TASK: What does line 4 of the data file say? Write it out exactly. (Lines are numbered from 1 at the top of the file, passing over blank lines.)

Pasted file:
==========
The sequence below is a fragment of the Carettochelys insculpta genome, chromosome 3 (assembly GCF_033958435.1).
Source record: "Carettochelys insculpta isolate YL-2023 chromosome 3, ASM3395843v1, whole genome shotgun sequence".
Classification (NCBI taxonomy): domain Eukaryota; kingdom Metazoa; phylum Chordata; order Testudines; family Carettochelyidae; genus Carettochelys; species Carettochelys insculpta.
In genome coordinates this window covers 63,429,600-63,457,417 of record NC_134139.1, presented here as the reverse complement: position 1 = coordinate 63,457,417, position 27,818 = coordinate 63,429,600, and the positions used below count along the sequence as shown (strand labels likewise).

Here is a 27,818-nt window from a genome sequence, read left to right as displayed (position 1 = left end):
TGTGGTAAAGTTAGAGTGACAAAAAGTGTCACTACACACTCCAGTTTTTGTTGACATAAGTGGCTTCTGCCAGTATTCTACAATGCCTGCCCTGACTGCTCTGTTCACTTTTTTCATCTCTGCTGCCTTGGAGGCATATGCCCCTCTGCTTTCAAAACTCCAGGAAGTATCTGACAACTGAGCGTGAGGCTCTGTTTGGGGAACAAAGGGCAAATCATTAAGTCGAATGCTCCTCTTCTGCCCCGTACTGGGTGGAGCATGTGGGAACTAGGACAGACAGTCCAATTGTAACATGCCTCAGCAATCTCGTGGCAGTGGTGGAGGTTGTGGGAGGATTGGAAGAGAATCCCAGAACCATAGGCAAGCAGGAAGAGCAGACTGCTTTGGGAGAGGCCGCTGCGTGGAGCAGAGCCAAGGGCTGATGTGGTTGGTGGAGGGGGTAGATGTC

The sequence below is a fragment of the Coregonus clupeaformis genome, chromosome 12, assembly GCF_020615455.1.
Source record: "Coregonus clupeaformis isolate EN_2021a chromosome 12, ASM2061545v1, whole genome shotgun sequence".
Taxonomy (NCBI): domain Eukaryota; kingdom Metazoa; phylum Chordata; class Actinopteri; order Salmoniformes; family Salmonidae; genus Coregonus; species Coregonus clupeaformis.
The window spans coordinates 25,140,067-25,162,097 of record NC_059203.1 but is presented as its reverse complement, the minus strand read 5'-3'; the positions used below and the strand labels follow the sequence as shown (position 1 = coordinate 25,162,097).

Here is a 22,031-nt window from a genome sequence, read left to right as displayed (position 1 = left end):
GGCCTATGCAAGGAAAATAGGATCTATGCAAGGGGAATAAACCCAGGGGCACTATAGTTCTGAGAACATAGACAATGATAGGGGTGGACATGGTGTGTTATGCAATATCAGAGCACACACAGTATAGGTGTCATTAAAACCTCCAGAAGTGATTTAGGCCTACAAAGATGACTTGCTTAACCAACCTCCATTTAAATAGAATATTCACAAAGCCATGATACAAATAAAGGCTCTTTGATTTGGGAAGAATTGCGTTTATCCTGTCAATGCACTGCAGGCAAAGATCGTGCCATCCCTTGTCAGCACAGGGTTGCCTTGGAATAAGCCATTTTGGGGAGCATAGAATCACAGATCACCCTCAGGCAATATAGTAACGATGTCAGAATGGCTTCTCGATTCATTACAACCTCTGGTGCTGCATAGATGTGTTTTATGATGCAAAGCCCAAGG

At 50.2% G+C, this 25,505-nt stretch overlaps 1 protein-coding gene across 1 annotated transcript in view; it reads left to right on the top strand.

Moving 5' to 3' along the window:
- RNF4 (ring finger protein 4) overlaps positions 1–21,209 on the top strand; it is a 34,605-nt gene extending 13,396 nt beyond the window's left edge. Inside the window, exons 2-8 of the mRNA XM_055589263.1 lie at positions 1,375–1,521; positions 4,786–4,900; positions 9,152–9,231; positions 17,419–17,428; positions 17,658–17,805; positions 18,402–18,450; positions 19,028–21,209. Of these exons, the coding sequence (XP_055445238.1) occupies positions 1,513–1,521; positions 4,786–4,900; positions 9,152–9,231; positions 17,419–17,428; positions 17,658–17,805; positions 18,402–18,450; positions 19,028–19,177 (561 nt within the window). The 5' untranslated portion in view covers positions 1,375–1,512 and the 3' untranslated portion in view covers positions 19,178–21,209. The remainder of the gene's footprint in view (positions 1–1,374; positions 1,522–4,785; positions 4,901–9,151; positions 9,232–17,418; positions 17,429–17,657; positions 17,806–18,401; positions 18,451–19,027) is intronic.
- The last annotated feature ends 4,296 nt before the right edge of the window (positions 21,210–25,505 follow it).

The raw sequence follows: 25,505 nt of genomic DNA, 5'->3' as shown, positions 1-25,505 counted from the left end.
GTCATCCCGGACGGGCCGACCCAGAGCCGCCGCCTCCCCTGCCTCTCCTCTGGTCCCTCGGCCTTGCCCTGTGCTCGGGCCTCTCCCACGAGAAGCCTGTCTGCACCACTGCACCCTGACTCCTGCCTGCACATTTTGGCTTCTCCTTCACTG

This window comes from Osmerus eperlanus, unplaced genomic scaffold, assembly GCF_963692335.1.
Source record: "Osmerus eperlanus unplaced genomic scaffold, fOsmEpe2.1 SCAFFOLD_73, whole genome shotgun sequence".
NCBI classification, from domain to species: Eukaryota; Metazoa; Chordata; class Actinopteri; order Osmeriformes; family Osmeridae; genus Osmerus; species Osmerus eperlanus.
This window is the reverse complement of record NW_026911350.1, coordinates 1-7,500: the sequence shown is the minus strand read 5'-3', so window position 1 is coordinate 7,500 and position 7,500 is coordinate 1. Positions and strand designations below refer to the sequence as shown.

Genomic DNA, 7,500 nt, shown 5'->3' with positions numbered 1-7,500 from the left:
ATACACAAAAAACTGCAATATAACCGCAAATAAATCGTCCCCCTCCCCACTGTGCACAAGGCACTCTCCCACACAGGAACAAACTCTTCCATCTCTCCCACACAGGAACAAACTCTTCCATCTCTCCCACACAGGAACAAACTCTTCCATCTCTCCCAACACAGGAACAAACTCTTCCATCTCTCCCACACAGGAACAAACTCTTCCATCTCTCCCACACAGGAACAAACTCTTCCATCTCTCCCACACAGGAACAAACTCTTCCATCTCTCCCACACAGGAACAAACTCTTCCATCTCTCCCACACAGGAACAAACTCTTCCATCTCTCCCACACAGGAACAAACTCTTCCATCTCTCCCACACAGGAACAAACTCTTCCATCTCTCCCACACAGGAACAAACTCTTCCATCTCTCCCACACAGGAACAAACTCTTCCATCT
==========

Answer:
In genome coordinates this window covers 63,429,600-63,457,417 of record NC_134139.1, presented here as the reverse complement: position 1 = coordinate 63,457,417, position 27,818 = coordinate 63,429,600, and the positions used below count along the sequence as shown (strand labels likewise).